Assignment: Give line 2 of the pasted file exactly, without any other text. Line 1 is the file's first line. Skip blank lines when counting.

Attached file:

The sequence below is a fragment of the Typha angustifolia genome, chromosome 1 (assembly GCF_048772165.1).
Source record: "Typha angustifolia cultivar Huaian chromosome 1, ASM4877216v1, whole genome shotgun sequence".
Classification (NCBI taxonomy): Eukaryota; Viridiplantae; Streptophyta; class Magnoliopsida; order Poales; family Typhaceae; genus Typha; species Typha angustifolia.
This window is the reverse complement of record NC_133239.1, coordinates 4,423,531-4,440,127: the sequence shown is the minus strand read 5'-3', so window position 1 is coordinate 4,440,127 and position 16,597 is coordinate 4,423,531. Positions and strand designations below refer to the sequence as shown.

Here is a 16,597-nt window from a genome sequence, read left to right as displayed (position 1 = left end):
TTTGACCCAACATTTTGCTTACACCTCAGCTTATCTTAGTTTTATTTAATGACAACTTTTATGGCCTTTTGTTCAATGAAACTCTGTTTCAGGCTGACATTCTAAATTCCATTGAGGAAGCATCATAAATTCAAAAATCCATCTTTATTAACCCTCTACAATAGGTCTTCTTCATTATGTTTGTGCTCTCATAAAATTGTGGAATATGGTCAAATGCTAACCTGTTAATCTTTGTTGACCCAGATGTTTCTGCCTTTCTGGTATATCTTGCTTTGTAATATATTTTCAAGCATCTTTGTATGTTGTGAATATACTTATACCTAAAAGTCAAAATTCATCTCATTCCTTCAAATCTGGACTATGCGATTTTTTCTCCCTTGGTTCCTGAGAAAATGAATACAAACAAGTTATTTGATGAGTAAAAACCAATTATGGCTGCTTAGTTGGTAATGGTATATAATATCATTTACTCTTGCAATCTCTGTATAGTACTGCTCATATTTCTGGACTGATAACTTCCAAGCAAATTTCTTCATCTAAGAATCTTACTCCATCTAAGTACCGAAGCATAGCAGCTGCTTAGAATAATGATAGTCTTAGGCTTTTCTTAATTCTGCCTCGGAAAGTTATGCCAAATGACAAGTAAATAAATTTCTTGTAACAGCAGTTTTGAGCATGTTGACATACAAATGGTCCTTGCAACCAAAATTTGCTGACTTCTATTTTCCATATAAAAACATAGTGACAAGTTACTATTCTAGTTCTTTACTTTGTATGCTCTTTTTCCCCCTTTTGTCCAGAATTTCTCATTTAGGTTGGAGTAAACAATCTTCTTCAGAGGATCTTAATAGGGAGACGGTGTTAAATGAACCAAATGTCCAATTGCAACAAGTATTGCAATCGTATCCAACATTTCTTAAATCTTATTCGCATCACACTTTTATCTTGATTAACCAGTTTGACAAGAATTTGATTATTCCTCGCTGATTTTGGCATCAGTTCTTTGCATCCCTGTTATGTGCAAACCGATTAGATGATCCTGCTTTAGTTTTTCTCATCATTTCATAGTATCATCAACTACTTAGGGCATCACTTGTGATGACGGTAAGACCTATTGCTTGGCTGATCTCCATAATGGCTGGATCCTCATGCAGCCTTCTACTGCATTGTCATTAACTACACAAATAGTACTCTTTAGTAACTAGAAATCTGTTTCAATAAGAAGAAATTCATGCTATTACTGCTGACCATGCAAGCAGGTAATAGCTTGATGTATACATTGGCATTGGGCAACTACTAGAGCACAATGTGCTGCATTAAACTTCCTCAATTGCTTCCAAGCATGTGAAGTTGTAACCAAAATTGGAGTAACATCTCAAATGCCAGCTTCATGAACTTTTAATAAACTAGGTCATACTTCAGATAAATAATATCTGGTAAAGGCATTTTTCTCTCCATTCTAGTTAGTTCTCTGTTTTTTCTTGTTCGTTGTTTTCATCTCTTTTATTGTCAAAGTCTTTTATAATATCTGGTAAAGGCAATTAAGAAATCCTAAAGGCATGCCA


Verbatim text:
Source record: "Typha angustifolia cultivar Huaian chromosome 1, ASM4877216v1, whole genome shotgun sequence".